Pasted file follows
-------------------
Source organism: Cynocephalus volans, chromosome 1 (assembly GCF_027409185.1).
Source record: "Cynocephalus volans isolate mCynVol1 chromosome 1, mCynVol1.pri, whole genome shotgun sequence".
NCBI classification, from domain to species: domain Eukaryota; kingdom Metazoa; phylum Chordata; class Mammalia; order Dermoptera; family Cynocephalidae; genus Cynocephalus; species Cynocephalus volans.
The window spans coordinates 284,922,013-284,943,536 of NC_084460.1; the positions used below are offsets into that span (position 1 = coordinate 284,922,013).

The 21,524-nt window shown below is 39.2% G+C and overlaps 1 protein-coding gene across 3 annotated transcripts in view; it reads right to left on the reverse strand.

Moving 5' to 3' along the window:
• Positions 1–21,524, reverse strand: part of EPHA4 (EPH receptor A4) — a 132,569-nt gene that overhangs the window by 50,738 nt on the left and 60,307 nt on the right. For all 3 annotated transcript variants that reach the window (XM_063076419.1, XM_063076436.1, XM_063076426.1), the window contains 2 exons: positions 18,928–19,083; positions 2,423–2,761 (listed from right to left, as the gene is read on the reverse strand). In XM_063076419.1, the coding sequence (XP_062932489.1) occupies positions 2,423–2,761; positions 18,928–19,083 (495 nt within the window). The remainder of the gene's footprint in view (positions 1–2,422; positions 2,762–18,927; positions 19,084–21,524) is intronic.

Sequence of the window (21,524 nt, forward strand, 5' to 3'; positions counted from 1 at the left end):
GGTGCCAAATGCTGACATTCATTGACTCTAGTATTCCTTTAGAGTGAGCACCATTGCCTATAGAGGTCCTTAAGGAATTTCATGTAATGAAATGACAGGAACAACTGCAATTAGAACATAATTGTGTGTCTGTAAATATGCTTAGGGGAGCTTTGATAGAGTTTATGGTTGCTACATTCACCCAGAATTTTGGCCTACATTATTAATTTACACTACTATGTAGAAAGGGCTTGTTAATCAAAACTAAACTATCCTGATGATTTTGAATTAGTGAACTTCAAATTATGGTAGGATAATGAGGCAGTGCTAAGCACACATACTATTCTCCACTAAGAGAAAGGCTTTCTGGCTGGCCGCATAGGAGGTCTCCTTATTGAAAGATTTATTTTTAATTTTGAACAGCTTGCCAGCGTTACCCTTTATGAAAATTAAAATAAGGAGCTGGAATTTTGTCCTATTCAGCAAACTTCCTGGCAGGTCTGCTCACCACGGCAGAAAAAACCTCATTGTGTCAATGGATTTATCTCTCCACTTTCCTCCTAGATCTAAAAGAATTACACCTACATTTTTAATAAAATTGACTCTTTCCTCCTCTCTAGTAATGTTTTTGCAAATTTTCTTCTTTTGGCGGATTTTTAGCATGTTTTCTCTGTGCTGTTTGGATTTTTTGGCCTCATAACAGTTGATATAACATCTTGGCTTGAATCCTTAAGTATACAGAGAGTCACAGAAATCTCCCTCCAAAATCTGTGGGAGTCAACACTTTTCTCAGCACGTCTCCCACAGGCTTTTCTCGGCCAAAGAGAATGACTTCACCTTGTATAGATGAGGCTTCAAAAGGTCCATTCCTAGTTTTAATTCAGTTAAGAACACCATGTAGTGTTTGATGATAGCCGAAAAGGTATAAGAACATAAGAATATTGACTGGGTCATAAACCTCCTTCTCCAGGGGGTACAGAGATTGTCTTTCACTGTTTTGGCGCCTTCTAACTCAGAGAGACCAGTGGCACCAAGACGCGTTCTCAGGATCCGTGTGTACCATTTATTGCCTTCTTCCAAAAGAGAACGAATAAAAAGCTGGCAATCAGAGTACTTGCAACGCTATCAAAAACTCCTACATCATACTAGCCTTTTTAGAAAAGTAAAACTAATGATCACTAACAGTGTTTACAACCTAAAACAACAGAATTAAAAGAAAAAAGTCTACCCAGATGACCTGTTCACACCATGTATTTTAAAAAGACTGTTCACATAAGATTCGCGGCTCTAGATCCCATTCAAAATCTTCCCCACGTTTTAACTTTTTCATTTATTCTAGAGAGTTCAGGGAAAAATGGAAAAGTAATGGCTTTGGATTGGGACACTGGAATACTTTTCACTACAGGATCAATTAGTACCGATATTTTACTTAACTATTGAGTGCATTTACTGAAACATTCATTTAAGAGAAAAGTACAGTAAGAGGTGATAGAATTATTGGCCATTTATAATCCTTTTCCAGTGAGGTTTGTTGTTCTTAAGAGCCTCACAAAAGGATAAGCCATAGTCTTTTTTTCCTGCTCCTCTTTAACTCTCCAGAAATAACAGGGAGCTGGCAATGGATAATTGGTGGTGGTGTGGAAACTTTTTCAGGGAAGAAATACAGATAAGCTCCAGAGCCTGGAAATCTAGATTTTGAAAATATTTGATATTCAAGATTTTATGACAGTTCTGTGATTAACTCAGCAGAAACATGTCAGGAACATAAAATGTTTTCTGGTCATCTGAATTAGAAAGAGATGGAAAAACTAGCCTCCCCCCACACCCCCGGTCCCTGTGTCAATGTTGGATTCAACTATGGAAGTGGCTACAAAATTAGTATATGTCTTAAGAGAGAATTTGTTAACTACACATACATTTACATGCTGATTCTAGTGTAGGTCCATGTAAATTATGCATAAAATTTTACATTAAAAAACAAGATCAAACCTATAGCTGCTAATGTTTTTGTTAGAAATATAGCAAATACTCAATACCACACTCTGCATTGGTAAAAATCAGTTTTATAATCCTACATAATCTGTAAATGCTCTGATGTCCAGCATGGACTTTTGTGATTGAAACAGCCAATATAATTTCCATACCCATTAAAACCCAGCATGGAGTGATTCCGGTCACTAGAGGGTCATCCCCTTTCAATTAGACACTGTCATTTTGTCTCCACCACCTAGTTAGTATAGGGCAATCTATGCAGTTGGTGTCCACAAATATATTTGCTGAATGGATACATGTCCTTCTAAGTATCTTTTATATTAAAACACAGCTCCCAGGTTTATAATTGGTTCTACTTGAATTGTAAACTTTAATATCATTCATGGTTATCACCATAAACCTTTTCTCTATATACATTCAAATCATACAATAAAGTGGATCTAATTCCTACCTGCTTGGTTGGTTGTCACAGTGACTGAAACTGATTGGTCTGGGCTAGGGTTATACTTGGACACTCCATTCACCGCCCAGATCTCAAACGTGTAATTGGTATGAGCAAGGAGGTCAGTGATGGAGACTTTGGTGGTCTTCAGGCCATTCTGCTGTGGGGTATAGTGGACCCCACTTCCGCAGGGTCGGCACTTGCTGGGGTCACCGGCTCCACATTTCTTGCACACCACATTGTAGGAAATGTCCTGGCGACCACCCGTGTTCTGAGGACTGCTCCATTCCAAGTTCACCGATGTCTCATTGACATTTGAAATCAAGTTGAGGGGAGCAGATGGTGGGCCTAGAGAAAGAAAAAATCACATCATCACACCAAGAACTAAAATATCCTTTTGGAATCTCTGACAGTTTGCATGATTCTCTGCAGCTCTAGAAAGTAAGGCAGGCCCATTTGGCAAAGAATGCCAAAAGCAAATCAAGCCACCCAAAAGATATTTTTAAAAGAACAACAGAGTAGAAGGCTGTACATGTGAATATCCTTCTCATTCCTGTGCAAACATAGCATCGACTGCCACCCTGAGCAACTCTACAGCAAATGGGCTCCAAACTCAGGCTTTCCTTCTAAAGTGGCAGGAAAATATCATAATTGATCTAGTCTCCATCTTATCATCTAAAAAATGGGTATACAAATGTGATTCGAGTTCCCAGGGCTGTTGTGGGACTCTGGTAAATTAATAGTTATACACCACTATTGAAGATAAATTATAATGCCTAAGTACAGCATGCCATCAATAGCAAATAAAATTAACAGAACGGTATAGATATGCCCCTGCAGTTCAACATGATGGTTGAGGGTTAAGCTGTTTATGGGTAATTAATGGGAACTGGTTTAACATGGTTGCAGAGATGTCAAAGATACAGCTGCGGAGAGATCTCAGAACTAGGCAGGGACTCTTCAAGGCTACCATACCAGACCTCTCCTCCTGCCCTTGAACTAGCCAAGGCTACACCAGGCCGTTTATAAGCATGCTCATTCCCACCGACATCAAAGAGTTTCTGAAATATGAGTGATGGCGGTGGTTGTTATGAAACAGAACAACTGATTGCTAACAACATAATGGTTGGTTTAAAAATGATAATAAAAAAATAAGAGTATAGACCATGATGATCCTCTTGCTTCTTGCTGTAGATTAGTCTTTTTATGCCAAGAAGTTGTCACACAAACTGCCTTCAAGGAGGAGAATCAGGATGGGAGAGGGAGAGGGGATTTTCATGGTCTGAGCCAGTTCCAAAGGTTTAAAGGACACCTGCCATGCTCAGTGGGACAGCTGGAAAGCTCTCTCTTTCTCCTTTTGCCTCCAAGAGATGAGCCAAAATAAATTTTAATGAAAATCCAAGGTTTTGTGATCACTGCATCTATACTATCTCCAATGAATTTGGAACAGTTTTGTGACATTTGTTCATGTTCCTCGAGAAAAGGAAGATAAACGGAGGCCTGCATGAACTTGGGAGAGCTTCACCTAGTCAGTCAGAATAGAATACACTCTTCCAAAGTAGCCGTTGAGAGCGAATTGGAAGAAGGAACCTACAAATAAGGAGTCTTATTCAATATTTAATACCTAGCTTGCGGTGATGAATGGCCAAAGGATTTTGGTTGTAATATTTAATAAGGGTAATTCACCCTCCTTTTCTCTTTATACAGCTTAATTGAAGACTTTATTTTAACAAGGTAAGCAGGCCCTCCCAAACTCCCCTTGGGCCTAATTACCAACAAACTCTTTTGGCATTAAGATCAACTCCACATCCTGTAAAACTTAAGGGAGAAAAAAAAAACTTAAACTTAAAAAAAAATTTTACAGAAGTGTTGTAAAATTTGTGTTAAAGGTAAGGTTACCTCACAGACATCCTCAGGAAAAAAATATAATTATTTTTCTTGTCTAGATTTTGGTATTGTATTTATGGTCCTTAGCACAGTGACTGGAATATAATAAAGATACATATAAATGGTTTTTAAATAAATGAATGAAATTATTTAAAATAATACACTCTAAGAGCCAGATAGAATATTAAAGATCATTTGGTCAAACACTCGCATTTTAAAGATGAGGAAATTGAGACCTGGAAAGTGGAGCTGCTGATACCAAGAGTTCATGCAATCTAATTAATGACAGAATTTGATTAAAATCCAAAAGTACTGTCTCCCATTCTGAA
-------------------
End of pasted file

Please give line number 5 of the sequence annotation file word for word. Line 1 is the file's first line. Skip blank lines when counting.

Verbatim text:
The 21,524-nt window shown below is 39.2% G+C and overlaps 1 protein-coding gene across 3 annotated transcripts in view; it reads right to left on the reverse strand.